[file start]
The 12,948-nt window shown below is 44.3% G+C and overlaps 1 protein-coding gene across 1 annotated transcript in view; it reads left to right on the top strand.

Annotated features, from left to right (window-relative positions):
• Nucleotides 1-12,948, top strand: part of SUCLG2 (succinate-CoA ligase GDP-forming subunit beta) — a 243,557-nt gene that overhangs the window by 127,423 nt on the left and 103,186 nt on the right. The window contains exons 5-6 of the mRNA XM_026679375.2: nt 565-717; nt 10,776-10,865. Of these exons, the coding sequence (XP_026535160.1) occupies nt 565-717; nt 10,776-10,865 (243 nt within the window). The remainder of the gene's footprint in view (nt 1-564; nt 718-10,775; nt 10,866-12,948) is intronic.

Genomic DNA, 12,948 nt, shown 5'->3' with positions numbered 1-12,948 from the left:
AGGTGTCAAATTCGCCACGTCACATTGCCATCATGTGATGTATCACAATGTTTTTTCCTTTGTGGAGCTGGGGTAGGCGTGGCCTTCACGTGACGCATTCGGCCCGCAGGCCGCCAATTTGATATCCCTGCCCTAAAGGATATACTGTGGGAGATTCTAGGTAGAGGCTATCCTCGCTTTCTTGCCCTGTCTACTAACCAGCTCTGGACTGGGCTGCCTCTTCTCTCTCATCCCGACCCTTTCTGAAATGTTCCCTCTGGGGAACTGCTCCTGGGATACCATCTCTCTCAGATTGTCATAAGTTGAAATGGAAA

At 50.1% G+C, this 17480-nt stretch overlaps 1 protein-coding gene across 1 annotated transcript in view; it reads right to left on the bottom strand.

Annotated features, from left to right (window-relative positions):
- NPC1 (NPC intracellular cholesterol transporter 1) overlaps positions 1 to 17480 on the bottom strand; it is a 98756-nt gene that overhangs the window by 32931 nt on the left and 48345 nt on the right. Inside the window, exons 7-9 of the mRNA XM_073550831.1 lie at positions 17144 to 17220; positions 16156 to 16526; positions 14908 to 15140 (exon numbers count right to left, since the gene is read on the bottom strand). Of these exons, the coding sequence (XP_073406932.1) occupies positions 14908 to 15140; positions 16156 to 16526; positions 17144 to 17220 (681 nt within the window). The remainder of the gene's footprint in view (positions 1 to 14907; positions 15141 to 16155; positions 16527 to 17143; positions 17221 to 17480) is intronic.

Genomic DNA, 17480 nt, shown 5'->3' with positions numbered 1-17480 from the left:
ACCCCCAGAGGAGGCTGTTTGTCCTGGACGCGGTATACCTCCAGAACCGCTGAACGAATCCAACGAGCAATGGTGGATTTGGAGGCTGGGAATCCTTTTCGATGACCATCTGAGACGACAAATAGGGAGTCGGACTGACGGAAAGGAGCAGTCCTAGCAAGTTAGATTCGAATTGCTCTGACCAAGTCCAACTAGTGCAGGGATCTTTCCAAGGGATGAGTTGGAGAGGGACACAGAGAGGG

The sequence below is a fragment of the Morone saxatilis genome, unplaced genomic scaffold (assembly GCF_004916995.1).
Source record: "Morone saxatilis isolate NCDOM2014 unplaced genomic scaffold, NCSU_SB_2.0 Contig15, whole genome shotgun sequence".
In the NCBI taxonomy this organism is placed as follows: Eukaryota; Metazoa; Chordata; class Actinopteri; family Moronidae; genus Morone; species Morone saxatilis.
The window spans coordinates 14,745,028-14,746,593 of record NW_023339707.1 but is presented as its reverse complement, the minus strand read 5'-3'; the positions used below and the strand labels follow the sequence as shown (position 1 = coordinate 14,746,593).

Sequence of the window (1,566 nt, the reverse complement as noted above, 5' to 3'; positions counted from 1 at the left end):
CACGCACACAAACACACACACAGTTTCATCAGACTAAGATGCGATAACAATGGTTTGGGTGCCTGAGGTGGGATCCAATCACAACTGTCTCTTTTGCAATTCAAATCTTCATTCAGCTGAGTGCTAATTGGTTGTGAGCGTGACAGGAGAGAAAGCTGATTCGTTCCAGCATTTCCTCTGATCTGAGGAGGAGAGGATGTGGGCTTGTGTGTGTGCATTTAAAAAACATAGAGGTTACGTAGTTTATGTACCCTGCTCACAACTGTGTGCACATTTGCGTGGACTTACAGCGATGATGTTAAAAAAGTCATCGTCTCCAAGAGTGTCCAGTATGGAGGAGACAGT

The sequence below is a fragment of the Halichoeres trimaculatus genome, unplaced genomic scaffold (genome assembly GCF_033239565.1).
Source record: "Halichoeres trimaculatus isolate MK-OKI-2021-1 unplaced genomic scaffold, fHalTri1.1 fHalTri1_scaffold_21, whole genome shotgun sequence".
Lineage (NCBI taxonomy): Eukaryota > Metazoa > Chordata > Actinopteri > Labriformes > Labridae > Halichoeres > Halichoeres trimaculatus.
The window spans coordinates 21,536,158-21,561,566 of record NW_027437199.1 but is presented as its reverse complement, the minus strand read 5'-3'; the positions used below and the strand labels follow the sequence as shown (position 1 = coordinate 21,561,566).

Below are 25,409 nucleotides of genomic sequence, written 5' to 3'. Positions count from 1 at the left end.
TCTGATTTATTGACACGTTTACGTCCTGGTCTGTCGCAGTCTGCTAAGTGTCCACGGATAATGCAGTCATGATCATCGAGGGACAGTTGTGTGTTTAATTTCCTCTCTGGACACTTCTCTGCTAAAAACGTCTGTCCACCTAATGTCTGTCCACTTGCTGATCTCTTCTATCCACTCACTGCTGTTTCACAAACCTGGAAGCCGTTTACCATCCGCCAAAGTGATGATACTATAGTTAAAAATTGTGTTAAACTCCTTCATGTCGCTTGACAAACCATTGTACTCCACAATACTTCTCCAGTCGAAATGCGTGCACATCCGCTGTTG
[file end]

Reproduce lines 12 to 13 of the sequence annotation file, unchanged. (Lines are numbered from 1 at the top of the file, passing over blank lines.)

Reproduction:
Source record: "Morone saxatilis isolate NCDOM2014 unplaced genomic scaffold, NCSU_SB_2.0 Contig15, whole genome shotgun sequence".
In the NCBI taxonomy this organism is placed as follows: Eukaryota; Metazoa; Chordata; class Actinopteri; family Moronidae; genus Morone; species Morone saxatilis.